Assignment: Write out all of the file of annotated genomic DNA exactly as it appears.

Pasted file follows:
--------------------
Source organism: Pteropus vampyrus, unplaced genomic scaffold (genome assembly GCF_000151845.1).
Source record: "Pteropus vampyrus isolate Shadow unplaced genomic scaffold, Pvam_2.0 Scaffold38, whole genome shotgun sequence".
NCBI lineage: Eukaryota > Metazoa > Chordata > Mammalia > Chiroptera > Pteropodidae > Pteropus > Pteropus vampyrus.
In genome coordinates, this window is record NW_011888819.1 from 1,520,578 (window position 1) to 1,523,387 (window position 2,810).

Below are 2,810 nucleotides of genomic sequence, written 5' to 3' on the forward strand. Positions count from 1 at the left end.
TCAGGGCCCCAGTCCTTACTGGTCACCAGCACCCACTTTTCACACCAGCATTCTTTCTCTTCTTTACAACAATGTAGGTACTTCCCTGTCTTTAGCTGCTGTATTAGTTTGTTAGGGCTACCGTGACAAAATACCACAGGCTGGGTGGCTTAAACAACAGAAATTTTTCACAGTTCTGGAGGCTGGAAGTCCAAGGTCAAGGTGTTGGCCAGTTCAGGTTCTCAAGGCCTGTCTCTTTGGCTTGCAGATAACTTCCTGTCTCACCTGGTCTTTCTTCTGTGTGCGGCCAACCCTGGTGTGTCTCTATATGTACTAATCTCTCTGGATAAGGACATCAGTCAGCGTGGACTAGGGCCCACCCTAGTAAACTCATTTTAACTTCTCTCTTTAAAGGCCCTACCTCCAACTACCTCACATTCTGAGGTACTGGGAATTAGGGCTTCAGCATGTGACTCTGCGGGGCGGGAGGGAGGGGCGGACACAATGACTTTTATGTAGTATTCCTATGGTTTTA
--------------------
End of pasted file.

Source organism: Pteropus vampyrus, unplaced genomic scaffold (genome assembly GCF_000151845.1).
Source record: "Pteropus vampyrus isolate Shadow unplaced genomic scaffold, Pvam_2.0 Scaffold38, whole genome shotgun sequence".
NCBI lineage: Eukaryota > Metazoa > Chordata > Mammalia > Chiroptera > Pteropodidae > Pteropus > Pteropus vampyrus.
In genome coordinates, this window is record NW_011888819.1 from 1,520,578 (window position 1) to 1,523,387 (window position 2,810).

Below are 2,810 nucleotides of genomic sequence, written 5' to 3' on the forward strand. Positions count from 1 at the left end.
TCAGGGCCCCAGTCCTTACTGGTCACCAGCACCCACTTTTCACACCAGCATTCTTTCTCTTCTTTACAACAATGTAGGTACTTCCCTGTCTTTAGCTGCTGTATTAGTTTGTTAGGGCTACCGTGACAAAATACCACAGGCTGGGTGGCTTAAACAACAGAAATTTTTCACAGTTCTGGAGGCTGGAAGTCCAAGGTCAAGGTGTTGGCCAGTTCAGGTTCTCAAGGCCTGTCTCTTTGGCTTGCAGATAACTTCCTGTCTCACCTGGTCTTTCTTCTGTGTGCGGCCAACCCTGGTGTGTCTCTATATGTACTAATCTCTCTGGATAAGGACATCAGTCAGCGTGGACTAGGGCCCACCCTAGTAAACTCATTTTAACTTCTCTCTTTAAAGGCCCTACCTCCAACTACCTCACATTCTGAGGTACTGGGAATTAGGGCTTCAGCATGTGACTCTGCGGGGCGGGAGGGAGGGGCGGACACAATGACTTTTATGTAGTATTCCTATGGTTTTA